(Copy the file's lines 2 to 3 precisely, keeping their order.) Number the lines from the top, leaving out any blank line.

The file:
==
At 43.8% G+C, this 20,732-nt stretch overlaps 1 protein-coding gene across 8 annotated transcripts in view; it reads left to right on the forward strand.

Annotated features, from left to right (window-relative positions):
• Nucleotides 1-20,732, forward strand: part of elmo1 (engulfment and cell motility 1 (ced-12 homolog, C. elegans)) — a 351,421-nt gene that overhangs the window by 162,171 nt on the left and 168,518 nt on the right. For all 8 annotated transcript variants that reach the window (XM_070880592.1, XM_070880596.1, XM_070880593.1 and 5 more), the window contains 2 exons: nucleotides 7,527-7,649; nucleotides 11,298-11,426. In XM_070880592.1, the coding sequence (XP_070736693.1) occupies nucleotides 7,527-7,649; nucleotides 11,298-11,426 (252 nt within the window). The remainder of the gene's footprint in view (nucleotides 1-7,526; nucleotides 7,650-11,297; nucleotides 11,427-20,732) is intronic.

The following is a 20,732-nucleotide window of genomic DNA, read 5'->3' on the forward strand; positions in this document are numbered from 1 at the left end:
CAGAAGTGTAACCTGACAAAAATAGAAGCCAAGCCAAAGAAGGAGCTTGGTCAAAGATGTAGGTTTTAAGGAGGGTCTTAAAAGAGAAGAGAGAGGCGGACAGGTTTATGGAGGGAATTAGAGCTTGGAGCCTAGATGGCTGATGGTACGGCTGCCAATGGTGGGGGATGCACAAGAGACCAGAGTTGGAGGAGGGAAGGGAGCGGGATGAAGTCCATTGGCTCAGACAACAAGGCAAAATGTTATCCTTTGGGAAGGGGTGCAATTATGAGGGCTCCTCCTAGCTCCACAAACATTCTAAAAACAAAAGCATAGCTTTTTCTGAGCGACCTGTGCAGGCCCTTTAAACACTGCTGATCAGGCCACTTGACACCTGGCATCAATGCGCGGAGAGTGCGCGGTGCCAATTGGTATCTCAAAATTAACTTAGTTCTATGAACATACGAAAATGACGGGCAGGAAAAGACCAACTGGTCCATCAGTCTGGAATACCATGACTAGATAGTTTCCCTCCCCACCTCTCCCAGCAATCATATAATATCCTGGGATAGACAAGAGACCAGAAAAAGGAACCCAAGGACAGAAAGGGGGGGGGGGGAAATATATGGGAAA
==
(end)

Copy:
Annotated features, from left to right (window-relative positions):
• Nucleotides 1-20,732, forward strand: part of elmo1 (engulfment and cell motility 1 (ced-12 homolog, C. elegans)) — a 351,421-nt gene that overhangs the window by 162,171 nt on the left and 168,518 nt on the right. For all 8 annotated transcript variants that reach the window (XM_070880592.1, XM_070880596.1, XM_070880593.1 and 5 more), the window contains 2 exons: nucleotides 7,527-7,649; nucleotides 11,298-11,426. In XM_070880592.1, the coding sequence (XP_070736693.1) occupies nucleotides 7,527-7,649; nucleotides 11,298-11,426 (252 nt within the window). The remainder of the gene's footprint in view (nucleotides 1-7,526; nucleotides 7,650-11,297; nucleotides 11,427-20,732) is intronic.